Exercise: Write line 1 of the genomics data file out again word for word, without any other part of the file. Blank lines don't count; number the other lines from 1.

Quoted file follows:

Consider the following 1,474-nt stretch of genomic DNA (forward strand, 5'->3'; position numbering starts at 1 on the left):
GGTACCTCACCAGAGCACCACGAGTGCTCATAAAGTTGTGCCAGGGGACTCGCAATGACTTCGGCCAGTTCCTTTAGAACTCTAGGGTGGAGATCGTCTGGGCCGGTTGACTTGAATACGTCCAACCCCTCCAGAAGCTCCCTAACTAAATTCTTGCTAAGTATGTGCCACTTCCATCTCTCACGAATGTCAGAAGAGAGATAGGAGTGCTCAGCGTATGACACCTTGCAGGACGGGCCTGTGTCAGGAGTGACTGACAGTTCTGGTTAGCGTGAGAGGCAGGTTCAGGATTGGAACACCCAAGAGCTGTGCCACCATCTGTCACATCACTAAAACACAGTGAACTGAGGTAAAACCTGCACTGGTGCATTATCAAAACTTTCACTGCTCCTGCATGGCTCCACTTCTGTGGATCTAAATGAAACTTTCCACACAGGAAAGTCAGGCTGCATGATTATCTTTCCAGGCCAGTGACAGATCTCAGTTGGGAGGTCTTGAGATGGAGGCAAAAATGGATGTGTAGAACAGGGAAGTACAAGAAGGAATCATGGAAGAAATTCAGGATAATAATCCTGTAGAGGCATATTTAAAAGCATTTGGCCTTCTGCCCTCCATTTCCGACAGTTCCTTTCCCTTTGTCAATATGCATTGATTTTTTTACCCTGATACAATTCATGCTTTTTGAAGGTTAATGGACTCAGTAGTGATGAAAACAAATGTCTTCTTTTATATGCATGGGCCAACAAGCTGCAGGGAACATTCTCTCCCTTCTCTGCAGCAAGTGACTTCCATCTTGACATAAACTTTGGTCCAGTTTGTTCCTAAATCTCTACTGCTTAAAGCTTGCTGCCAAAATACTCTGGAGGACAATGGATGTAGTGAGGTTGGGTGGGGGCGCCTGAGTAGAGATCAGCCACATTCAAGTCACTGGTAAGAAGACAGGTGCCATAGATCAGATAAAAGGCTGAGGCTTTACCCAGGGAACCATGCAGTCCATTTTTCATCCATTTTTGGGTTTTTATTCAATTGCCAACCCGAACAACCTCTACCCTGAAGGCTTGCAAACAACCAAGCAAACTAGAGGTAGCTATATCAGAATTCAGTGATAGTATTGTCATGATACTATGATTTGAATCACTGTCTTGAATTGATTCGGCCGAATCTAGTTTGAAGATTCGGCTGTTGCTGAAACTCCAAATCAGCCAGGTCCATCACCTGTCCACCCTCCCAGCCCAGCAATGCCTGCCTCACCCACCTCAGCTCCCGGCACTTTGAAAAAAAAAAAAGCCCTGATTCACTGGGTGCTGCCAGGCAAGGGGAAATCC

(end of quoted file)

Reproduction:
Consider the following 1,474-nt stretch of genomic DNA (forward strand, 5'->3'; position numbering starts at 1 on the left):